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OF THE

THIRTY-NINTH CONGRESS

OF THE

UNITED STATES.

BY WILLIAM H. BARNES, A.M.,

AUTHOR OF THE BODY POLITIC."

WITH PORTRAITS.

NEW YORK:

HARPER & BROTHERS, PUBLISHERS,

327 TO 335 PEARL STREET.

1 8 68.

Entered, according to Act of Congress, in the year 1868, by

WILLIAM H. BARNES,

In the Clerk's Office of the District Court of the United States for the District

of Columbia.

PREFACE.

THE history of the Thirty-Ninth Congress is a sequel

HE

to that of the Rebellion. This having been overthrown, it remained for Congress to administer upon its effects. It depended upon the decisions of Congress whether the expected results of our victories should be realized or lost.

Now that the work of the Thirty-Ninth Congress stands forth complete, people naturally desire to know something of the manner in which the rough material was shaped into order, and the workmanship by which the whole was “fitly joined together.” It can not be said of this fabric of legislation that it went up without the sound of the hammer.” The rap of the gavel was often heard enforcing order or limiting the length of speeches.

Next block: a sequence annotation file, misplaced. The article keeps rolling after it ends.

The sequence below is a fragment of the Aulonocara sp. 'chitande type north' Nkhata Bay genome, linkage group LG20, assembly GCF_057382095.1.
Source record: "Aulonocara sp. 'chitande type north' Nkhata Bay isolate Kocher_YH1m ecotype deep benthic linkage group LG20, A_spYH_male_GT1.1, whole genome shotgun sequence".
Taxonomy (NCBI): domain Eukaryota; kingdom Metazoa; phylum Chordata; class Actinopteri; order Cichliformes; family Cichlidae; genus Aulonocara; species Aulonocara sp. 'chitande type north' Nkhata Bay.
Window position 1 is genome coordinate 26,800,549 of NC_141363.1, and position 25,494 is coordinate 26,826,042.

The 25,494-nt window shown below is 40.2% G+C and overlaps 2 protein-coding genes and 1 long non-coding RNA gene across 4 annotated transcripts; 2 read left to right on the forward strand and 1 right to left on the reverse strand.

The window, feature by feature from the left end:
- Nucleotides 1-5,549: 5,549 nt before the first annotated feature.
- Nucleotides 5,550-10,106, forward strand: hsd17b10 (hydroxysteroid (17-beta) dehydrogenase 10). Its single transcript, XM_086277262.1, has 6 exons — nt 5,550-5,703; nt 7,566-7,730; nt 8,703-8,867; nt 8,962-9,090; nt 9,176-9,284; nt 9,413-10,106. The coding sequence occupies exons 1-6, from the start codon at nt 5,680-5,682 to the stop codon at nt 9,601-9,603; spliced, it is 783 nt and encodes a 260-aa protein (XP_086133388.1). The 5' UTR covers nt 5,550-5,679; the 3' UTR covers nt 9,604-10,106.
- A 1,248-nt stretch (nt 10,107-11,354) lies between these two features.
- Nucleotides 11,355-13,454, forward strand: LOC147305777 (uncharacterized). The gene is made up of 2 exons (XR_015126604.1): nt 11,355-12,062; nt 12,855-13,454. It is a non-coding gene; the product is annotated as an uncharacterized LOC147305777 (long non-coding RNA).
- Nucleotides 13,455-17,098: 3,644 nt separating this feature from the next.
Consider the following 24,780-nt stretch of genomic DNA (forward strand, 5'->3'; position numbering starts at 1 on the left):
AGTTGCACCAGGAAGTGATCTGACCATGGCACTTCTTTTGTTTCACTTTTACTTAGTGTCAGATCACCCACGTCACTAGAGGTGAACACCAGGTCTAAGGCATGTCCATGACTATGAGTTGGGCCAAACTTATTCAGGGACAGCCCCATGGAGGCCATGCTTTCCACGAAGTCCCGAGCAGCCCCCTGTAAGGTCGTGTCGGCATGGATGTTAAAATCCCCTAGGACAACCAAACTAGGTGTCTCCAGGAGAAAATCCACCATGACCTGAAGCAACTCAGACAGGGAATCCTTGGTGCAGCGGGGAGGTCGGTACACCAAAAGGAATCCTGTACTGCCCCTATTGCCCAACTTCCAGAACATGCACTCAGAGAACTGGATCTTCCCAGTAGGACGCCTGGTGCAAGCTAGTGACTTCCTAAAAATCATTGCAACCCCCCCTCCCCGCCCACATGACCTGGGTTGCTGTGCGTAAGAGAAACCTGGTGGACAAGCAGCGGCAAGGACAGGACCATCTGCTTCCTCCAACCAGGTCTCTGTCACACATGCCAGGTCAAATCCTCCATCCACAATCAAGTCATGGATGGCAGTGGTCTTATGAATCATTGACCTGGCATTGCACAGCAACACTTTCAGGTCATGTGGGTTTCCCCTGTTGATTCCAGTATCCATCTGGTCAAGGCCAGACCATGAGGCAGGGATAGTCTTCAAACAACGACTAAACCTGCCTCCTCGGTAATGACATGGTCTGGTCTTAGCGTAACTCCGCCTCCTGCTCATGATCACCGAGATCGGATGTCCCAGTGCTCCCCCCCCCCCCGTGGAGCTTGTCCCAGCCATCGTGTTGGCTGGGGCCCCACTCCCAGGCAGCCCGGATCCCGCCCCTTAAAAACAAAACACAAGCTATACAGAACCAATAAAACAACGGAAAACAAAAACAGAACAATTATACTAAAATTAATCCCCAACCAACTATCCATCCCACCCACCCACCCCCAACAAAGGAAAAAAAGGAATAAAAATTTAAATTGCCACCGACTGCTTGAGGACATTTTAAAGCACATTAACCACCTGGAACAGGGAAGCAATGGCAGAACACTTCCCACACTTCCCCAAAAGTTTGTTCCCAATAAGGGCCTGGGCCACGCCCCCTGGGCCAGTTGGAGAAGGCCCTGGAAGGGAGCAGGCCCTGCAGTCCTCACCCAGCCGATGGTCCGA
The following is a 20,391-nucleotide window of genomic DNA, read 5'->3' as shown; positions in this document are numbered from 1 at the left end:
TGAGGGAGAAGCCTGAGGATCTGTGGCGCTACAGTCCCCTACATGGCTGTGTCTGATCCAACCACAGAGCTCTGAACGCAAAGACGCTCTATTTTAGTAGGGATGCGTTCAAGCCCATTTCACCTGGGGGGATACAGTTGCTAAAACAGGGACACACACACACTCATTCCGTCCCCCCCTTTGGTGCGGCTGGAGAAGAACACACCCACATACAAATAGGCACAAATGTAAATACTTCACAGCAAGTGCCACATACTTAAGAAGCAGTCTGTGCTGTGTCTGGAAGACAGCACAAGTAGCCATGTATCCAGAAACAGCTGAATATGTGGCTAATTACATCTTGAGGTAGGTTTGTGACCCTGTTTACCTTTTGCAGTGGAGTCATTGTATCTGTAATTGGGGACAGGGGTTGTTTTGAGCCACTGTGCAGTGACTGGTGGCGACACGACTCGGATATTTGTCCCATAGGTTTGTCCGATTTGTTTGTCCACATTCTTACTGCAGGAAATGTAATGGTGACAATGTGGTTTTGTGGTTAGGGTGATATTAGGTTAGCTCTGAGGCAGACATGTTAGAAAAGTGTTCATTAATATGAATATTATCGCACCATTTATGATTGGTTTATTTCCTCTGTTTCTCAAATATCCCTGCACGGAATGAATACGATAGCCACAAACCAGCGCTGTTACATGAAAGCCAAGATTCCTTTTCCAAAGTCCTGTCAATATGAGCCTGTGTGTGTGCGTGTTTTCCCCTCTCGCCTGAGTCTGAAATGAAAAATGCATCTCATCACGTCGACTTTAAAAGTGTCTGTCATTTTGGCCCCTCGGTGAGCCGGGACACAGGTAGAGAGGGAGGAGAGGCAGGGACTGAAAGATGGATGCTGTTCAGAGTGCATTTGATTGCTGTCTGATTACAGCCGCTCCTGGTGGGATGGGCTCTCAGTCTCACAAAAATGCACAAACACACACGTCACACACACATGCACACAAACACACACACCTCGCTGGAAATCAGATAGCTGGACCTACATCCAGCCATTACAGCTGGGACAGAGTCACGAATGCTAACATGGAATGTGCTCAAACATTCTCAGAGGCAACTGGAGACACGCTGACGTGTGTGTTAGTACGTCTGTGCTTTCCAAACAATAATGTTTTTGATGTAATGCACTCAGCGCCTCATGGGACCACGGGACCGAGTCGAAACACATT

Discussion is the process by which legislation is achieved; hence no history of legislation would be complete without presenting the progress of debate preparatory to the adoption of important measures.

The explanation of what our legislators did is found in what they said. Debates, as presented in the following pages, are by necessity much abridged. No attempt has been made to give a summary or synopsis of speeches. That which seemed to be the most striking or characteristic passage in a speech is given, in the words of the orator.

Many things said and done in the Thirty-Ninth Congress, of great importance to the nation, are by necessity omitted. The reader, in forming his opinion of

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